When wiring multiple outlets on one circuit, whether splicing or chaining is the better way depends on whether your devices are made to be chained.
If you are using North American type devices, your second illustration is the best way, even though it requires the two wire nuts (or other splice connectors) ("splice"="derivation"). It is not good to rely on the tab or other connections inside a N. A. device.
If you are using devices like the one in your fourth picture, then you do not normally use splices. For the middle outlets, you can use the two wire positions on each terminal to chain the outlets together, similar to your first picture.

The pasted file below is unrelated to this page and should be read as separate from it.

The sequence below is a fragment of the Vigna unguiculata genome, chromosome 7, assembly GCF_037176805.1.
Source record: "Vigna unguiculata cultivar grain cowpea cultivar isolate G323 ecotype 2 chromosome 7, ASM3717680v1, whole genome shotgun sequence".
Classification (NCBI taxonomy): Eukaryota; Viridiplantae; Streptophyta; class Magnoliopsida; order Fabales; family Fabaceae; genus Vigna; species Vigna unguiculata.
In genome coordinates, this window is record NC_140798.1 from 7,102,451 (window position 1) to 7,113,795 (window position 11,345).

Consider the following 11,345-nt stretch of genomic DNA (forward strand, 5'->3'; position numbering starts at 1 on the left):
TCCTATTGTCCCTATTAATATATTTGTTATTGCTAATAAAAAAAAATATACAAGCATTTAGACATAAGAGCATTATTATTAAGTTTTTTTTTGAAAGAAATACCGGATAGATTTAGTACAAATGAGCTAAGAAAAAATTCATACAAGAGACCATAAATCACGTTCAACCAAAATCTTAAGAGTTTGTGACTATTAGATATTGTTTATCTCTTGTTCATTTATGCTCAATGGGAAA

I live in the U.S. but I have seen pictures of switches, outlets, and ceiling light rosettes from the U.K. and Australia that have multiple screw terminals electrically joined, and are made to be chained. Some outlets used in the U.S. look like they could be chained, but they're not really designed for it and often fail in ways that are difficult to diagnose.
Your first illustration is correct for the kind of outlet shown, which seems to be a GFCI protected outlet. These usually have two screws labeled "LINE" and two screws labeled "LOAD". These labels are not shown in the picture but I guess the top screws are the LINE and the bottom screws are the LOAD.